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Review of NanoPi NEO2: World's Smallest Audio Streamer

amirm

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#1
This is a review and detailed measurements of NanoPi NEO2 tiny single board computer acting as an audio streamer. It was purchased and drop shipped to me by a kind member. It costs just US $19.99 although for some reason it is listed for $60 to $75 on Amazon.

The NanoPi NEO2 is one of the many variations of the Raspberry Pi single board computer. It gets its tiny size from elimination of the HDMI video output and some of the ports:

NanoPi NEO 2 Dietpi Roon Streamer Dashboard Audio Review.jpg

It is so tiny that I had to keep smacking the pink panther to keep it from eating it!

The low cost and small size is courtesy of Chinese implementations of ARM SoC (system on a chip) which you can see on the back:

NanoPi NEO 2 Dietpi Roon Streamer Dashboard Back Panel Audio Review.jpg

The "Allwinner H5" is the Soc sporting quad-core ARM processors. The NanoPi NEO2 has just enough peripherals for a "headless" (no display) audio streamer: gigabit ethernet port and one USB to connect to your DAC.

This is a blank slate: the board doesn't do anything by itself. You need to install software on it including the OS. I opted for "DietPi" Linux distribution because it supports the NEO2 and has a Roon Bridge install. The process of installing the OS and getting it online is complicated by the fact that there is no display to reconfigure the unit once it boots. So you better get everything setup beforehand on the image you are going to install on the microSD card.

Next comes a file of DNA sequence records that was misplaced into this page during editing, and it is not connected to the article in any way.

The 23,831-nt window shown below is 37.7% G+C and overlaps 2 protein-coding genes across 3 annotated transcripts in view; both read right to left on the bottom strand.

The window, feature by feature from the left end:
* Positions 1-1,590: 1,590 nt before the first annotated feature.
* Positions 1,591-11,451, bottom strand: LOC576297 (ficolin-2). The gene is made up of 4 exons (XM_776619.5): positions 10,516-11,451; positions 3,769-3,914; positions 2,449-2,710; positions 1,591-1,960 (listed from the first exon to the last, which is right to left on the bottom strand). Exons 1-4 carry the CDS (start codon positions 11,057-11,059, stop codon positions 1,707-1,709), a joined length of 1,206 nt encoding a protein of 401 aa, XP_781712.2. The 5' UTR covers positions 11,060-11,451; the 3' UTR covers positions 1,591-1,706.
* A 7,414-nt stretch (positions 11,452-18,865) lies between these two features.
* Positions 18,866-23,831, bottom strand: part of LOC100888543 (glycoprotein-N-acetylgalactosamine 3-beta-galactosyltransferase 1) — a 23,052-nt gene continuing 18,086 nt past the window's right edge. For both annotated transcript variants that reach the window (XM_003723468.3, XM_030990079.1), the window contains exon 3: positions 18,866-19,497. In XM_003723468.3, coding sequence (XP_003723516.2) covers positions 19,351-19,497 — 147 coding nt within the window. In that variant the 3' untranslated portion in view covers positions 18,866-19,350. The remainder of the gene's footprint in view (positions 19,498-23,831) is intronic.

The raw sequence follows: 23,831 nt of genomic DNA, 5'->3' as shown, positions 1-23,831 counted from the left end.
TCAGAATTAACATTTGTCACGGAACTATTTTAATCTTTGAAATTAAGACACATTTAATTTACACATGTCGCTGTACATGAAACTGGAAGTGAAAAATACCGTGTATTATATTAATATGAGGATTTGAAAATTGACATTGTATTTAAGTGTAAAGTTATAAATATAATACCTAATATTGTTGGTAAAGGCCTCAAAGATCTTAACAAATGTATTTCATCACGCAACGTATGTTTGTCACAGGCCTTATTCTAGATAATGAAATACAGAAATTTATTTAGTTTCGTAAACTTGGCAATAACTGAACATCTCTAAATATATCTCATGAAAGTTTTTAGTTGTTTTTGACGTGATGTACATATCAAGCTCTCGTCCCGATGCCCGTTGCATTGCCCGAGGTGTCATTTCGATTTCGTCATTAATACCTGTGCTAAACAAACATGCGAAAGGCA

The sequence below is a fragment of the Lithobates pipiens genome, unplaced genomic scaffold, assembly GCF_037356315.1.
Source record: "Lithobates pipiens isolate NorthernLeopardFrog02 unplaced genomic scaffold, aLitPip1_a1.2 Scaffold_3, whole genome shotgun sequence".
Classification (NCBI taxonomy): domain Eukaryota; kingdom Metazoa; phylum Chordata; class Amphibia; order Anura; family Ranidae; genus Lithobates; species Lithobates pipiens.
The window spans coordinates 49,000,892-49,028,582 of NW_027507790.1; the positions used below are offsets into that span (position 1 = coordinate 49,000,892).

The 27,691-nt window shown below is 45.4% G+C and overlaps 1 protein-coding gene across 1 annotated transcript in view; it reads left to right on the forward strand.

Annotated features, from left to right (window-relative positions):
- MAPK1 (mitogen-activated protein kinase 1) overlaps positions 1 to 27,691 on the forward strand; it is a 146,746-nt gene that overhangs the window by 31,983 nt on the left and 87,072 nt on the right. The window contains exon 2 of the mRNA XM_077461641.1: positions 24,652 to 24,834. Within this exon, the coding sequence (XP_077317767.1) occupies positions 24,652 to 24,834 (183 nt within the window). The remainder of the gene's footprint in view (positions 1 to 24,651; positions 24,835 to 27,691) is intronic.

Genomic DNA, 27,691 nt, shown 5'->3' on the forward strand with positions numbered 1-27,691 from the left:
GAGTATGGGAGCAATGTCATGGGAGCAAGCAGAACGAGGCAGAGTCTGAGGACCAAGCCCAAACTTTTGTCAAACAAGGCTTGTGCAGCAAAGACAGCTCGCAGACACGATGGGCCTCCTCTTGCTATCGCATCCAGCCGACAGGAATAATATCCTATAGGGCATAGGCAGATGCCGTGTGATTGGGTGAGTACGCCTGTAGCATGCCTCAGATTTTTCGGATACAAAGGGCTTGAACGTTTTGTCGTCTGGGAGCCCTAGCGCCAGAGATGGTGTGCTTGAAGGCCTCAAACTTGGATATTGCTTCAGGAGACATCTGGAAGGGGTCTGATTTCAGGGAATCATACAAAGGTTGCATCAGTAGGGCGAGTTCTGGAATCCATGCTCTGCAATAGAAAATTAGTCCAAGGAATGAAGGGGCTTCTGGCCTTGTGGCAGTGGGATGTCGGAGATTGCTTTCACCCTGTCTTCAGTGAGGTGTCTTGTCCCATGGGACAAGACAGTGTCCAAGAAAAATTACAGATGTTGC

I downloaded the DietPi image from their website. It installed and ran fine but I could not access the device because it defaults to 192.X.X.X IP addresses and my home network is 10.0.0.X. There is a config file to change that but it is only read once which threw me off. After some trial and error, and a bunch of cursing, I got dietpi to boot up and get on the network. I thought I was done only to realize that you need to first login to it using SSH after which it, it runs through insane amount of activity and updates. Many ugly messages and DOS-like menus are presented which you must access using the keyboard (use the tab key to jump to next option). It reminded me of computing back in late 1970s.

After 15 to 20 minutes, I thought I was done, only to realize that I had to now install Roon Bridge. Crawled through more ugly menus to select that and install it. Having no confidence at this point, I was pleasantly surprised to see the device show up in Roon list of servers. No only that, I could hot-plug a DAC and it would show up instantly as a new networked DAC in Roon's Audio settings.

If you don't have computer/networking experience, you should not attempt any of this. But if you are there, then the final outcome is worth it in that you get a tiny little streamer that in my testing almost worked flawlessly. The first time I connected it to my Topping DX3 Pro and played a file, I got some static during first five seconds of playback but could not replicate it after that. I streamed high bit rate files such as DSD256 (using DoP or DSP or PCM) and it all worked excellently.